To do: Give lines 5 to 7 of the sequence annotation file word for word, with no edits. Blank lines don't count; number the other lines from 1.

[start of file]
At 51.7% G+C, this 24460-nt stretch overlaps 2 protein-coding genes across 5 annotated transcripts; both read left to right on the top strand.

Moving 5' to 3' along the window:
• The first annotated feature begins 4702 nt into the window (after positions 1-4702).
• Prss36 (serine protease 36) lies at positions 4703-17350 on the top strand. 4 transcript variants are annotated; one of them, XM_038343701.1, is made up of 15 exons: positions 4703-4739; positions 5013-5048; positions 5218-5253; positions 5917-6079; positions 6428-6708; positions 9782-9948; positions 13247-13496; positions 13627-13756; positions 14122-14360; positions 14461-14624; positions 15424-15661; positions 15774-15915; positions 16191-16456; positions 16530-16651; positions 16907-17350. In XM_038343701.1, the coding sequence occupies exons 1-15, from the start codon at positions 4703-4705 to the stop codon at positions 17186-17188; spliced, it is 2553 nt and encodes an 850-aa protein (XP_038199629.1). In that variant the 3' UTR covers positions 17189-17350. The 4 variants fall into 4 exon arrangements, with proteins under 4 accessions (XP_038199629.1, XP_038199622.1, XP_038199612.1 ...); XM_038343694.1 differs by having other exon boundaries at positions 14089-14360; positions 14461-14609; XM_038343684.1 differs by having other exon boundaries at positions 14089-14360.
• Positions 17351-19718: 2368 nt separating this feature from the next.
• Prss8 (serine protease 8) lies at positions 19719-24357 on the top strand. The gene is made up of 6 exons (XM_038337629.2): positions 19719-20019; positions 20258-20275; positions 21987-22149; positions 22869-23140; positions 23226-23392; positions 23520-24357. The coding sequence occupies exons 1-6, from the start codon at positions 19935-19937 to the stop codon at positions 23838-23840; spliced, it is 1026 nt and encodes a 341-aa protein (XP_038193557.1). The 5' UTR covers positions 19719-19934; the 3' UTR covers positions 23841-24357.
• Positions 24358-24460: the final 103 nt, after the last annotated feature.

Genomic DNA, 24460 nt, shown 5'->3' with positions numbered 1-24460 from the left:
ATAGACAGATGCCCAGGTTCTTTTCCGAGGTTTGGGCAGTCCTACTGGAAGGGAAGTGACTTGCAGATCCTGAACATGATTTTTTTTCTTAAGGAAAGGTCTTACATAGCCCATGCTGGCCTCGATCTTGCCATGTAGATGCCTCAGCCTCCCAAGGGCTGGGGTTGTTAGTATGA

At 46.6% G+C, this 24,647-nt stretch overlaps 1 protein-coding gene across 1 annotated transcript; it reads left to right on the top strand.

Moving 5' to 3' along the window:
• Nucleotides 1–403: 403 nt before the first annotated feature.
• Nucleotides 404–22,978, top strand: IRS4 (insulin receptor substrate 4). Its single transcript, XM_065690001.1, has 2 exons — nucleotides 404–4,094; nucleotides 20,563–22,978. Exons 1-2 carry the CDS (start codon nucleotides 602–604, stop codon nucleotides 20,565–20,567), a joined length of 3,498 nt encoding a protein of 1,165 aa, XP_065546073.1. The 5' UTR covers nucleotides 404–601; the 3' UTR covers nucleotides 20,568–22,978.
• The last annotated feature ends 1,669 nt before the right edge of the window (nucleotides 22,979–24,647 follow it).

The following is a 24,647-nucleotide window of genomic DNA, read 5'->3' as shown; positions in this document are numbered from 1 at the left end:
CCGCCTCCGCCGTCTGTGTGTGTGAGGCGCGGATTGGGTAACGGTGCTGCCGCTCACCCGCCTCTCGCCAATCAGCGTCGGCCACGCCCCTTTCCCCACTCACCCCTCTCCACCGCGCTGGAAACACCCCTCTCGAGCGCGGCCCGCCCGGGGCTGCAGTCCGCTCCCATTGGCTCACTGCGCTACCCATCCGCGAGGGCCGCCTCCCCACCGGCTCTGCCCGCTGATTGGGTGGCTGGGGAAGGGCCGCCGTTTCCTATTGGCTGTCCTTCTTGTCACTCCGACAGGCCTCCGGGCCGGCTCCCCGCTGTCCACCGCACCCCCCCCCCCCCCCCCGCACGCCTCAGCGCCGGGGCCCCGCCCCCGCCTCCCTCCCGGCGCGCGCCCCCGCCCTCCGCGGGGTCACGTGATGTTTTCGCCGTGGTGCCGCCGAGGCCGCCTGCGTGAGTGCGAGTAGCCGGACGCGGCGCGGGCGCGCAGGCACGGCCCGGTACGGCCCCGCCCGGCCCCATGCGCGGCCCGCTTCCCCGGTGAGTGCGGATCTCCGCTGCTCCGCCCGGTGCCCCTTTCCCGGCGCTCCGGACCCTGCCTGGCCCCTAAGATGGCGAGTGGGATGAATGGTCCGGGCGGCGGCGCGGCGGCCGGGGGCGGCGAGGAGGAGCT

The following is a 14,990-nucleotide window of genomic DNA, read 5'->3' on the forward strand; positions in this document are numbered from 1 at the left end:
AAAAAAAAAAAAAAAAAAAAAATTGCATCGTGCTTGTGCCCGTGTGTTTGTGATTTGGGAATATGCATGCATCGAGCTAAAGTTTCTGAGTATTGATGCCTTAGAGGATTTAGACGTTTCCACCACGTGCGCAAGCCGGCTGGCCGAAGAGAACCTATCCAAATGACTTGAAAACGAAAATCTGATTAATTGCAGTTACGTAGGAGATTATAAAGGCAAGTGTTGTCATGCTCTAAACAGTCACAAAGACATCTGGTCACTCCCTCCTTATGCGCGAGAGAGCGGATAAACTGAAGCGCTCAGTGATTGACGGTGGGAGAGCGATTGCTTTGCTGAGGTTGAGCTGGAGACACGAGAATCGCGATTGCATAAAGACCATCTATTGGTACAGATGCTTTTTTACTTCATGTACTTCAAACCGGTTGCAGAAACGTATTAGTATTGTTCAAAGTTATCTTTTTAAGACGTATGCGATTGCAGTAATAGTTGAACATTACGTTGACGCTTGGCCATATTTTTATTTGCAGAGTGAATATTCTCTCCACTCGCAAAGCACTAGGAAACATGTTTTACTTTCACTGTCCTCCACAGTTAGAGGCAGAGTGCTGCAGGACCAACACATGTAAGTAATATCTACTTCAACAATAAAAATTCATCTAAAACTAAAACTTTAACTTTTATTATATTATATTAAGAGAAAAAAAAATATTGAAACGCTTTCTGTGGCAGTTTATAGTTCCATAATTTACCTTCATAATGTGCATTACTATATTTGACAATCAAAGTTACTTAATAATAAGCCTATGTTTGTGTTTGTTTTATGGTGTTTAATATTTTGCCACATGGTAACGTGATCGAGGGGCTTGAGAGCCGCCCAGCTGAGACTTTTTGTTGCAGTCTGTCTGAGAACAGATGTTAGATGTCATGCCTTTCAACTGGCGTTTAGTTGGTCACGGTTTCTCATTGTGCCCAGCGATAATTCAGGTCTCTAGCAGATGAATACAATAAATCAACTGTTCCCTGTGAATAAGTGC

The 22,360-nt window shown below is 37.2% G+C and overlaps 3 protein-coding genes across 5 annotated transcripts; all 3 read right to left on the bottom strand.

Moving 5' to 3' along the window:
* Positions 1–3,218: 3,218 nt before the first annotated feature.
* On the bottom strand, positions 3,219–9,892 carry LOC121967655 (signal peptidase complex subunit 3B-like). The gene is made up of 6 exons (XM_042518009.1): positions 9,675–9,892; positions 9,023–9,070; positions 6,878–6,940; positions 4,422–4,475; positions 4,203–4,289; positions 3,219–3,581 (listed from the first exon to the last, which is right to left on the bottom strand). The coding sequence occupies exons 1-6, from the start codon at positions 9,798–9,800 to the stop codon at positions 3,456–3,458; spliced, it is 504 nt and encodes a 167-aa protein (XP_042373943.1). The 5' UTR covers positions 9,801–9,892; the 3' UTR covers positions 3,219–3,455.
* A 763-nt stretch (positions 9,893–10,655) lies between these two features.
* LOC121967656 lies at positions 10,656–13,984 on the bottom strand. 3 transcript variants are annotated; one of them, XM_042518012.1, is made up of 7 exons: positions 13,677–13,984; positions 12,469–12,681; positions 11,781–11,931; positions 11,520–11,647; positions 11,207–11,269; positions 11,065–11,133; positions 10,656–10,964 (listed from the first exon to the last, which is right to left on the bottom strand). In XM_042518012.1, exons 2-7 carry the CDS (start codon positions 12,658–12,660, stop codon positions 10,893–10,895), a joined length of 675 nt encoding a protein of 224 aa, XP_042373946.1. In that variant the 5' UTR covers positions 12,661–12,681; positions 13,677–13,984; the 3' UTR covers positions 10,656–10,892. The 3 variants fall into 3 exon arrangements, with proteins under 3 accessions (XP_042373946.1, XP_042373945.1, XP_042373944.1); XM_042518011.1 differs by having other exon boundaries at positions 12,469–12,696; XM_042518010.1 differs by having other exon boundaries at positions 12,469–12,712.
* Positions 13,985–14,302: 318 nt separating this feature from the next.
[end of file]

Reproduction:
• Positions 17351-19718: 2368 nt separating this feature from the next.
• Prss8 (serine protease 8) lies at positions 19719-24357 on the top strand. The gene is made up of 6 exons (XM_038337629.2): positions 19719-20019; positions 20258-20275; positions 21987-22149; positions 22869-23140; positions 23226-23392; positions 23520-24357. The coding sequence occupies exons 1-6, from the start codon at positions 19935-19937 to the stop codon at positions 23838-23840; spliced, it is 1026 nt and encodes a 341-aa protein (XP_038193557.1). The 5' UTR covers positions 19719-19934; the 3' UTR covers positions 23841-24357.
• Positions 24358-24460: the final 103 nt, after the last annotated feature.